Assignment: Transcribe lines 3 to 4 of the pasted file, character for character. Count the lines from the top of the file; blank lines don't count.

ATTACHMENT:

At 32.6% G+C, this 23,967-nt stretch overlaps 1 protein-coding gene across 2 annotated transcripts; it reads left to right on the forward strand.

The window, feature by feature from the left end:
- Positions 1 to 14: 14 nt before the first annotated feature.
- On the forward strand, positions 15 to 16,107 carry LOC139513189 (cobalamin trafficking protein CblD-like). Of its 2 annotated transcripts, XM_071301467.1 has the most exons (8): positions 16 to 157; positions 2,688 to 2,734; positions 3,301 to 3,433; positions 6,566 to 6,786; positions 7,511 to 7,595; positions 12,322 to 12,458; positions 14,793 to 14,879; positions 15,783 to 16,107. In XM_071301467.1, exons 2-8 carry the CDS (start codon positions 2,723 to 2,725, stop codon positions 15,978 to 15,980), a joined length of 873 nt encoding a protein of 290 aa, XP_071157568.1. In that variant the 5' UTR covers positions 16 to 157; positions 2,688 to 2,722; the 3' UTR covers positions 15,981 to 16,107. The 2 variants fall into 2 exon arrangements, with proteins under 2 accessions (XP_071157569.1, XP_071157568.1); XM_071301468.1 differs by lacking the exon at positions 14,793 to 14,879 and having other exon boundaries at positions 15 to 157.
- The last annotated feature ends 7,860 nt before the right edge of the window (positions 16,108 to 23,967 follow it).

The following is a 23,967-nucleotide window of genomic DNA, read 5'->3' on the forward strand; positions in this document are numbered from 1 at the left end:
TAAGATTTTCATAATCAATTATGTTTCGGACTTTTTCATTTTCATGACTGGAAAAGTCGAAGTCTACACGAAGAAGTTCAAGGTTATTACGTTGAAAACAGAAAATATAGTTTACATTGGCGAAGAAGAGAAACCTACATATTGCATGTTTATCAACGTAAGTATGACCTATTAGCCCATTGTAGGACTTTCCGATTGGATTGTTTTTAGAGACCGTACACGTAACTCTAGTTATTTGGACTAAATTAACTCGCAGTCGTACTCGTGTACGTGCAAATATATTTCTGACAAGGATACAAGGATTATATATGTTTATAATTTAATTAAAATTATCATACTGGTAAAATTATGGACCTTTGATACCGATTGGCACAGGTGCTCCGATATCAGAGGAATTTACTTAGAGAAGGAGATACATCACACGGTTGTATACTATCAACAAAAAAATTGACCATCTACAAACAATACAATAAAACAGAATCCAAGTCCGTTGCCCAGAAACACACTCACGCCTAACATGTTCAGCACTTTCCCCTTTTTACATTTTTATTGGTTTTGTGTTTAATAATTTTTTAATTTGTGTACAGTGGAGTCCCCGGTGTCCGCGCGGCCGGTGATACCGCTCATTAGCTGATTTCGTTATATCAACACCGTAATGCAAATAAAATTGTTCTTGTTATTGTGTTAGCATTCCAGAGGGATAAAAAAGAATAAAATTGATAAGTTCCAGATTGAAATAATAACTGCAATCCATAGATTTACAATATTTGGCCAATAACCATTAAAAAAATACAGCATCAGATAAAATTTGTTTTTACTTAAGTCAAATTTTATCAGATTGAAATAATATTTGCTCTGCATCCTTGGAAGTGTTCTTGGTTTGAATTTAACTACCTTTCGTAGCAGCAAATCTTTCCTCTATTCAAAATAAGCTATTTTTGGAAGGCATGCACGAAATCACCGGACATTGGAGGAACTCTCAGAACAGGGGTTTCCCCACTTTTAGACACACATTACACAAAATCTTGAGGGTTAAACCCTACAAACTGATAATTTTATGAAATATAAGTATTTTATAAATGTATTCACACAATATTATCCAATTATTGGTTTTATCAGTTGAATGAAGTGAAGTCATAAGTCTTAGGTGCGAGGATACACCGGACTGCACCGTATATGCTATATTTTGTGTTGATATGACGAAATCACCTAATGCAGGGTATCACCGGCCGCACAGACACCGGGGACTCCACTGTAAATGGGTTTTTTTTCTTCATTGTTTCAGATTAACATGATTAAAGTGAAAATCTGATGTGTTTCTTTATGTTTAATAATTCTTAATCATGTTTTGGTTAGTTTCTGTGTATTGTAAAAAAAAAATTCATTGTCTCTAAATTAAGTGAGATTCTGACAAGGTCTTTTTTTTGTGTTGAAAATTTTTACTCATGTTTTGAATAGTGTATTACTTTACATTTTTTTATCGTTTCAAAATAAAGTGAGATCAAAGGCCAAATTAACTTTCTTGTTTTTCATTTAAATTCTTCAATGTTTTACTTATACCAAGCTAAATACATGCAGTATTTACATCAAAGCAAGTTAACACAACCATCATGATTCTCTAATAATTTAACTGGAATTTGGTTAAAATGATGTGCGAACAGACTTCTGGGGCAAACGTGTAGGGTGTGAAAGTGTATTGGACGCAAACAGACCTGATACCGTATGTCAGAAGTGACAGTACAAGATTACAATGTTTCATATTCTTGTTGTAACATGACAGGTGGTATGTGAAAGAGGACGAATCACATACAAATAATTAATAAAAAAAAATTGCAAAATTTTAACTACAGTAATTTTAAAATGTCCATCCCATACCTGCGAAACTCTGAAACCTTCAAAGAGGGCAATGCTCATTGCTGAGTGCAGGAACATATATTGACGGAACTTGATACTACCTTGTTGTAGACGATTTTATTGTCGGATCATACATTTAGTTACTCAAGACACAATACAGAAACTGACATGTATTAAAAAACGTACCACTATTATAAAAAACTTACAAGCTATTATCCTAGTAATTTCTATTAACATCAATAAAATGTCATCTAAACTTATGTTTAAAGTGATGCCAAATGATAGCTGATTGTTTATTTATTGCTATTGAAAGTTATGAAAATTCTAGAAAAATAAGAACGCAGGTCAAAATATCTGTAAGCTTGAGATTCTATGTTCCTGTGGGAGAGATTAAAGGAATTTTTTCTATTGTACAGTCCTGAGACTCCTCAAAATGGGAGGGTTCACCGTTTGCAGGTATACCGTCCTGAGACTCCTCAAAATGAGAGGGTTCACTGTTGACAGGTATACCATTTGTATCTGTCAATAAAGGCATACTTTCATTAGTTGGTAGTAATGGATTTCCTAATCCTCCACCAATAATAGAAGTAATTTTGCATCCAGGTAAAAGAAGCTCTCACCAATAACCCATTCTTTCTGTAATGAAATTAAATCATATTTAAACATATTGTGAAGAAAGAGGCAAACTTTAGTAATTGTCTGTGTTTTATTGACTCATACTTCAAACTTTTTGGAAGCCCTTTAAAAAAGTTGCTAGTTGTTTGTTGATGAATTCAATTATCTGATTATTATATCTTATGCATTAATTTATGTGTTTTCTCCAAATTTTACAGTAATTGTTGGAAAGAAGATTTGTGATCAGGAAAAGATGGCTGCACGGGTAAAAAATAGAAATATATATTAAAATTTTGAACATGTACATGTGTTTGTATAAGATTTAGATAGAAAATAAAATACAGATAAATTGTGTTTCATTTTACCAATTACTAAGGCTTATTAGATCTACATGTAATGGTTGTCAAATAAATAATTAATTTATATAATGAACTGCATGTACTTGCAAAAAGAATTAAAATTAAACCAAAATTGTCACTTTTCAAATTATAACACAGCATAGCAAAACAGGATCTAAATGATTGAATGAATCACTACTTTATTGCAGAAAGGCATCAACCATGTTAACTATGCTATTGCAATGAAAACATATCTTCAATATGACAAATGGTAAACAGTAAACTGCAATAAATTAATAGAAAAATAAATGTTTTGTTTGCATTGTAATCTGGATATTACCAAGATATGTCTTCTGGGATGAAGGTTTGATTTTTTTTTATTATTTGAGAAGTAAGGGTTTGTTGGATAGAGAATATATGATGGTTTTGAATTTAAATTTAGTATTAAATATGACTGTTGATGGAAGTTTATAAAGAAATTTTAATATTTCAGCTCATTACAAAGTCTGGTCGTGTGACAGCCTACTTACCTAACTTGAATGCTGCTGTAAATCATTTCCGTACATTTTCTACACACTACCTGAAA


- Positions 1 to 14: 14 nt before the first annotated feature.
- On the forward strand, positions 15 to 16,107 carry LOC139513189 (cobalamin trafficking protein CblD-like). Of its 2 annotated transcripts, XM_071301467.1 has the most exons (8): positions 16 to 157; positions 2,688 to 2,734; positions 3,301 to 3,433; positions 6,566 to 6,786; positions 7,511 to 7,595; positions 12,322 to 12,458; positions 14,793 to 14,879; positions 15,783 to 16,107. In XM_071301467.1, exons 2-8 carry the CDS (start codon positions 2,723 to 2,725, stop codon positions 15,978 to 15,980), a joined length of 873 nt encoding a protein of 290 aa, XP_071157568.1. In that variant the 5' UTR covers positions 16 to 157; positions 2,688 to 2,722; the 3' UTR covers positions 15,981 to 16,107. The 2 variants fall into 2 exon arrangements, with proteins under 2 accessions (XP_071157569.1, XP_071157568.1); XM_071301468.1 differs by lacking the exon at positions 14,793 to 14,879 and having other exon boundaries at positions 15 to 157.